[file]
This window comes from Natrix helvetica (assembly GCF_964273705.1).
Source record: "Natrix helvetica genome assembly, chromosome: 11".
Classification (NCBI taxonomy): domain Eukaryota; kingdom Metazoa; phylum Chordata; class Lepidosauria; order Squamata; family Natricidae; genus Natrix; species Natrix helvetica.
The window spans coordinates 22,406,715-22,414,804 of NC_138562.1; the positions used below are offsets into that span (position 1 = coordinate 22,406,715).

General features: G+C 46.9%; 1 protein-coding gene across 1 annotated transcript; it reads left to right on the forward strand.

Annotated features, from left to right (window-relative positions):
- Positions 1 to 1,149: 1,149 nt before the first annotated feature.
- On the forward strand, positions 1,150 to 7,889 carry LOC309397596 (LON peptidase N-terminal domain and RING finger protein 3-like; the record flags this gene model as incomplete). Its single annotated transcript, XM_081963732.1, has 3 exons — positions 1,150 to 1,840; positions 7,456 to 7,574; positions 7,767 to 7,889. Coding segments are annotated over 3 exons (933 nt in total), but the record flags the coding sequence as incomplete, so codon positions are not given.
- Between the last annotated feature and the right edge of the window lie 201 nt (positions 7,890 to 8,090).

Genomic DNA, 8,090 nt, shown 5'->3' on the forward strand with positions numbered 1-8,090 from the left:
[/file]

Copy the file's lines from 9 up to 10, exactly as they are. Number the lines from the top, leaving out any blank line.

- Between the last annotated feature and the right edge of the window lie 201 nt (positions 7,890 to 8,090).

Genomic DNA, 8,090 nt, shown 5'->3' on the forward strand with positions numbered 1-8,090 from the left: